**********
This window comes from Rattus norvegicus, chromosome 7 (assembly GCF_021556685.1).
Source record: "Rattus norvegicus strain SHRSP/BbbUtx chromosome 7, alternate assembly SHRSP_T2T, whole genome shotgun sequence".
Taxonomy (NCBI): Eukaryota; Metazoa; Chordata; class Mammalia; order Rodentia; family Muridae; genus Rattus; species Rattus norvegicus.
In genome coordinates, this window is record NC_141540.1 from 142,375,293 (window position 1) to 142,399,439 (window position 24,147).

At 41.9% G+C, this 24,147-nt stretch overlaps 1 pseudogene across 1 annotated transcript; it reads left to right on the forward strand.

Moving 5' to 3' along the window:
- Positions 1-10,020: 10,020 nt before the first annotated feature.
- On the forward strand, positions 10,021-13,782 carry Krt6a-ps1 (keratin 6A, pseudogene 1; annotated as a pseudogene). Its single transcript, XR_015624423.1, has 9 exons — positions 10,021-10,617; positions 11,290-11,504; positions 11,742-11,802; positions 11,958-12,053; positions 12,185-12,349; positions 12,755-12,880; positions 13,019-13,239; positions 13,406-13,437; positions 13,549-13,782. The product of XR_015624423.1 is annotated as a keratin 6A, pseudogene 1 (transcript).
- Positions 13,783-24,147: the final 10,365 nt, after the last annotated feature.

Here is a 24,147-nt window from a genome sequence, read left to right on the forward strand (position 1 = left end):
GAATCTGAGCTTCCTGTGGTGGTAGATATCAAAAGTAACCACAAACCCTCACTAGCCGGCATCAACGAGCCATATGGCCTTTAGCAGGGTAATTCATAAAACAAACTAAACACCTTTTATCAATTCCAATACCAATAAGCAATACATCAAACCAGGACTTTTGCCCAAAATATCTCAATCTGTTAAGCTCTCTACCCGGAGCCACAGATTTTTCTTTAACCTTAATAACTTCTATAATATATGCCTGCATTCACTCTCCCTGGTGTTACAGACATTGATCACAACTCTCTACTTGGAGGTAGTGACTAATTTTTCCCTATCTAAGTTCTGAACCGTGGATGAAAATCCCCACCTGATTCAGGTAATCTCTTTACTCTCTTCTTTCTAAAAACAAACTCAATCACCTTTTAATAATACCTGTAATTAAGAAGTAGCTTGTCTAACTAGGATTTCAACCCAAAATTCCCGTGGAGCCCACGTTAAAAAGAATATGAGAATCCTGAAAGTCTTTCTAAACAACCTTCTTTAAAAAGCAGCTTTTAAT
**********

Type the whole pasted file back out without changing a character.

This window comes from Rattus norvegicus, chromosome 7 (assembly GCF_021556685.1).
Source record: "Rattus norvegicus strain SHRSP/BbbUtx chromosome 7, alternate assembly SHRSP_T2T, whole genome shotgun sequence".
Taxonomy (NCBI): Eukaryota; Metazoa; Chordata; class Mammalia; order Rodentia; family Muridae; genus Rattus; species Rattus norvegicus.
In genome coordinates, this window is record NC_141540.1 from 142,375,293 (window position 1) to 142,399,439 (window position 24,147).

At 41.9% G+C, this 24,147-nt stretch overlaps 1 pseudogene across 1 annotated transcript; it reads left to right on the forward strand.

Moving 5' to 3' along the window:
- Positions 1-10,020: 10,020 nt before the first annotated feature.
- On the forward strand, positions 10,021-13,782 carry Krt6a-ps1 (keratin 6A, pseudogene 1; annotated as a pseudogene). Its single transcript, XR_015624423.1, has 9 exons — positions 10,021-10,617; positions 11,290-11,504; positions 11,742-11,802; positions 11,958-12,053; positions 12,185-12,349; positions 12,755-12,880; positions 13,019-13,239; positions 13,406-13,437; positions 13,549-13,782. The product of XR_015624423.1 is annotated as a keratin 6A, pseudogene 1 (transcript).
- Positions 13,783-24,147: the final 10,365 nt, after the last annotated feature.

Here is a 24,147-nt window from a genome sequence, read left to right on the forward strand (position 1 = left end):
GAATCTGAGCTTCCTGTGGTGGTAGATATCAAAAGTAACCACAAACCCTCACTAGCCGGCATCAACGAGCCATATGGCCTTTAGCAGGGTAATTCATAAAACAAACTAAACACCTTTTATCAATTCCAATACCAATAAGCAATACATCAAACCAGGACTTTTGCCCAAAATATCTCAATCTGTTAAGCTCTCTACCCGGAGCCACAGATTTTTCTTTAACCTTAATAACTTCTATAATATATGCCTGCATTCACTCTCCCTGGTGTTACAGACATTGATCACAACTCTCTACTTGGAGGTAGTGACTAATTTTTCCCTATCTAAGTTCTGAACCGTGGATGAAAATCCCCACCTGATTCAGGTAATCTCTTTACTCTCTTCTTTCTAAAAACAAACTCAATCACCTTTTAATAATACCTGTAATTAAGAAGTAGCTTGTCTAACTAGGATTTCAACCCAAAATTCCCGTGGAGCCCACGTTAAAAAGAATATGAGAATCCTGAAAGTCTTTCTAAACAACCTTCTTTAAAAAGCAGCTTTTAAT